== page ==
Is Jack Connors the Last King of Boston?
IT’S VERY HARD NOT TO BE WOOED by Connors in his office. First, there’s the literal heights he’s attained. The office sits on the 60th floor of the Hancock Tower, in the space formerly occupied by the skyscraper’s observation deck. What was once a stop for gawking tourists is now a cavernous space for this, the last phase of Connors’s career, which he carries out under the name of the Connors Family Office. Then there is Danielle, one of Connors’s two secretaries, who knows who you are before you state your name. “Jack is on a call but will be with you shortly, Mr. Kix.”
Then there’s the office itself. It’s accessed through a foyer that could probably house its own company, which leads to a room that’s glass and sunlight and open sky; that’s really all you see for a while, all around you. And that’s when Connors takes you, blinking against it all, and leads you to the far wall. “See that over there?” he asks, pointing south toward some inscrutable office complex. “That’s Faulkner Hospital. That’s where I was born. And that,” he says, pointing farther south now, “that’s Roslindale, where I grew up.” And then he describes his childhood: the son of second-generation immigrants, a father who worked for a company that managed the heating and air-conditioning units in hospitals and schools, and a mother who worked as a secretary. They weren’t poor exactly, just on the lower end of the burgeoning middle class.
“Come over here,” he says. He leads you to the other side of the office, looking down on Back Bay and the Charles River and Cambridge beyond. “Over there is Boston College,” he says, pointing west to where he went to school. “Come a little bit closer and look down.” He points almost straight down. “That’s Newbury Street. And that building right there” — a gray, slightly Gothic, six-story thing — “that’s where we got our start.” Connors cofounded the ad agency Hill, Holliday, Connors, Cosmopulos when he was 25 years old, in 1968. The firm had such bright prospects that cofounder Alan Holliday left within a year. Still, by 1980, the agency had moved its offices into the Hancock Tower. Success — booming success — followed. By 1998, Connors, the only remaining founder, sold the agency to the Interpublic Group. (Connors’s stake was a reported $115 million in stock.) And now, Connors says, “Here I am,” 21 floors above his old office, an un-encumbered view of his city, the whole narrative of his life right down there.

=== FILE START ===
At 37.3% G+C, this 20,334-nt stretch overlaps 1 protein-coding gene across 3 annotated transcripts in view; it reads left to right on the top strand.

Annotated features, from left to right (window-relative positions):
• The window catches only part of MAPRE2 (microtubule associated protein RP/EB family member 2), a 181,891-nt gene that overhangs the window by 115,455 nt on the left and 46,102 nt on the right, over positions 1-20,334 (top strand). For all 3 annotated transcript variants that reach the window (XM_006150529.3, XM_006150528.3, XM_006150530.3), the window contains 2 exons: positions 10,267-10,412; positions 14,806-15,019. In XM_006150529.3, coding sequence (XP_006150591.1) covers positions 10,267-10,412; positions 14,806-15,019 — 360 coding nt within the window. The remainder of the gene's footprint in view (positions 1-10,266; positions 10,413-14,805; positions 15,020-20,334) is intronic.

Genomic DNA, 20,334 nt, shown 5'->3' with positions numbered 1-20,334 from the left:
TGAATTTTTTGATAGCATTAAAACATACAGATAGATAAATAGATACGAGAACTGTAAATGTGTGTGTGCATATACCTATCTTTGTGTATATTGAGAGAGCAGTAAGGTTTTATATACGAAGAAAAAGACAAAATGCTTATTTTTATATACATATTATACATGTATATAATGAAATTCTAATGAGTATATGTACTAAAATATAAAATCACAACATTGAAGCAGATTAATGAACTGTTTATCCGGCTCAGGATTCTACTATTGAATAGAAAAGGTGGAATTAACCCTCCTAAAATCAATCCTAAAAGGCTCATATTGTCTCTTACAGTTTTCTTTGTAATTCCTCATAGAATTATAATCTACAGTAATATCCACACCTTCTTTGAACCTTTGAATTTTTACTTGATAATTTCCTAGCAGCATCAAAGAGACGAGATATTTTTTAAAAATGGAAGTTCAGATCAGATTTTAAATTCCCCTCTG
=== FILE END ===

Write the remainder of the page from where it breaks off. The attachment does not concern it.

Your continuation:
“Pretty cool, huh?” And it is. To see this aging man looking down, squinting at all those memories, sharing this bit of himself, of who he was and has since become, creating a sort of intimacy that’s hard to fake or forget.
But then, maybe a couple of weeks later, after you talk about Connors with some local dignitaries, say, Ophelia Dahl at Partners in Health, you start to notice something. They mention the first time they met Connors in his office. And the details are exactly the same. “There’s Roslindale. The building right there, that’s where we got our start.” And you realize: My God. He does this for everyone.
“Oh, yeah,” D’Alessandro says. “Jack’s like an Irish Frank Sinatra. He knows a good tune when he hears it, and he’ll sing it again and again.”